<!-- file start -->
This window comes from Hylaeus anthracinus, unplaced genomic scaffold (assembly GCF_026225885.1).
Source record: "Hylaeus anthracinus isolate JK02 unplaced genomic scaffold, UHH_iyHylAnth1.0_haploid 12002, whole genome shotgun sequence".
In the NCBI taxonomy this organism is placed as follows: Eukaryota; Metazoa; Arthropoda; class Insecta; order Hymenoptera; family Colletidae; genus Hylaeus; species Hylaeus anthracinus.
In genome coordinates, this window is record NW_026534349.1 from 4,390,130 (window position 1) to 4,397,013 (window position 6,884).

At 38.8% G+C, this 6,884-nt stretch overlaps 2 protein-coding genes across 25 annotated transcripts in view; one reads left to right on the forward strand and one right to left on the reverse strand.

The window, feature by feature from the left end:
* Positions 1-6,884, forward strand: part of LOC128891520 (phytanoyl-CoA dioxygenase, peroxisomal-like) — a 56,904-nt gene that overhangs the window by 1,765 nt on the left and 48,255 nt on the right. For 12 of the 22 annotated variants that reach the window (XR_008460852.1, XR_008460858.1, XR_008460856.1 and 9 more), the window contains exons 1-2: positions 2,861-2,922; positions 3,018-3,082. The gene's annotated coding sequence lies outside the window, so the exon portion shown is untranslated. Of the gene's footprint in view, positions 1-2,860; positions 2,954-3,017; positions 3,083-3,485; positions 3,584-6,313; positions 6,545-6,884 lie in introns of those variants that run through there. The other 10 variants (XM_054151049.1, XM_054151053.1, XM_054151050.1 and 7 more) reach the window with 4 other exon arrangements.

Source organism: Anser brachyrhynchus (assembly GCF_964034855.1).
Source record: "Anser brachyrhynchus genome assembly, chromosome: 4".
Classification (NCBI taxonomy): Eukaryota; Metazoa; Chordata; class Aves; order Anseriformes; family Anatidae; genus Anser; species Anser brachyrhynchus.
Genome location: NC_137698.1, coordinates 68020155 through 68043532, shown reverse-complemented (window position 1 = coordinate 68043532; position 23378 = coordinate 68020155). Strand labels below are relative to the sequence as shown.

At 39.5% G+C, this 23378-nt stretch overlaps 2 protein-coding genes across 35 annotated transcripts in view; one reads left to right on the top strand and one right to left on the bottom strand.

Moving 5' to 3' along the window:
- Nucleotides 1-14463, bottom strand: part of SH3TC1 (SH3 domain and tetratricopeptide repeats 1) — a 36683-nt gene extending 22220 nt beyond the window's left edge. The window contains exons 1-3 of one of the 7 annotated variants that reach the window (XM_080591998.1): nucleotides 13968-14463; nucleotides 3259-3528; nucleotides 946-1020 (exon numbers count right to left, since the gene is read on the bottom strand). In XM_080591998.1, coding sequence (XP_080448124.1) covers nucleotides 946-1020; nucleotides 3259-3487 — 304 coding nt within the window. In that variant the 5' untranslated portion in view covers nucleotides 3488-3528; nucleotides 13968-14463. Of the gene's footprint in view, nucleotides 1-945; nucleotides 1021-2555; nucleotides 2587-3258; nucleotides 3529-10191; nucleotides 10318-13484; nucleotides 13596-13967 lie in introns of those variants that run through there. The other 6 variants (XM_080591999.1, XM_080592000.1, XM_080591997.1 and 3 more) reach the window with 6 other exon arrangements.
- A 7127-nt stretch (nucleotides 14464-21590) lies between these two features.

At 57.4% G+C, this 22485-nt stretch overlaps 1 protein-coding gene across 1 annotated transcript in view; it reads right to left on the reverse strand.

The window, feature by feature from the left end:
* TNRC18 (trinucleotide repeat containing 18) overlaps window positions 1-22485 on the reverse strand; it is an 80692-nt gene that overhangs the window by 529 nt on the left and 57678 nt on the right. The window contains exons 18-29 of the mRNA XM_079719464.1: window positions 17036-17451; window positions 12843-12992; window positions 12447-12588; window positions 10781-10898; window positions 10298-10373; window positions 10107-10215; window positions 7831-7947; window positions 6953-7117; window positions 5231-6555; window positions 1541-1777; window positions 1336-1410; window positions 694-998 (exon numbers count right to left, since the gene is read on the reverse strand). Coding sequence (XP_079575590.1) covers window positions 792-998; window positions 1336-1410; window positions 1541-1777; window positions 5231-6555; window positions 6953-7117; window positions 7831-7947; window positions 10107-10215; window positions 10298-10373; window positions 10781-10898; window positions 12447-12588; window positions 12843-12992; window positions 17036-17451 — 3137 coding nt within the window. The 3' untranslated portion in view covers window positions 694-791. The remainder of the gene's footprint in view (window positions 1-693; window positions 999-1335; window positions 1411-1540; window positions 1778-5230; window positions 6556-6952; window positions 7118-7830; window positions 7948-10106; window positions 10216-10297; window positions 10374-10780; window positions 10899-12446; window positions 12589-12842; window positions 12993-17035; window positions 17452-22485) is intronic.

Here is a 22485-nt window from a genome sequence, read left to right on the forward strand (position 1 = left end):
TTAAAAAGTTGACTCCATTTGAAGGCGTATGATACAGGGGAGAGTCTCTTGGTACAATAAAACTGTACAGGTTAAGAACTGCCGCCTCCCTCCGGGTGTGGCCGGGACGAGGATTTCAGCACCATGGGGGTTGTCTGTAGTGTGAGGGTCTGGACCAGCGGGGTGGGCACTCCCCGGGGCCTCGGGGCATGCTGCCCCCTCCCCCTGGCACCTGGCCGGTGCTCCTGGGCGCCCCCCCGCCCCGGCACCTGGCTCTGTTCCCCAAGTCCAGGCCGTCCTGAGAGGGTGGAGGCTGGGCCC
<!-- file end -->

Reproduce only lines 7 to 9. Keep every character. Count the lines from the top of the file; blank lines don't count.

* Positions 1-6,884, forward strand: part of LOC128891520 (phytanoyl-CoA dioxygenase, peroxisomal-like) — a 56,904-nt gene that overhangs the window by 1,765 nt on the left and 48,255 nt on the right. For 12 of the 22 annotated variants that reach the window (XR_008460852.1, XR_008460858.1, XR_008460856.1 and 9 more), the window contains exons 1-2: positions 2,861-2,922; positions 3,018-3,082. The gene's annotated coding sequence lies outside the window, so the exon portion shown is untranslated. Of the gene's footprint in view, positions 1-2,860; positions 2,954-3,017; positions 3,083-3,485; positions 3,584-6,313; positions 6,545-6,884 lie in introns of those variants that run through there. The other 10 variants (XM_054151049.1, XM_054151053.1, XM_054151050.1 and 7 more) reach the window with 4 other exon arrangements.

Source organism: Anser brachyrhynchus (assembly GCF_964034855.1).
Source record: "Anser brachyrhynchus genome assembly, chromosome: 4".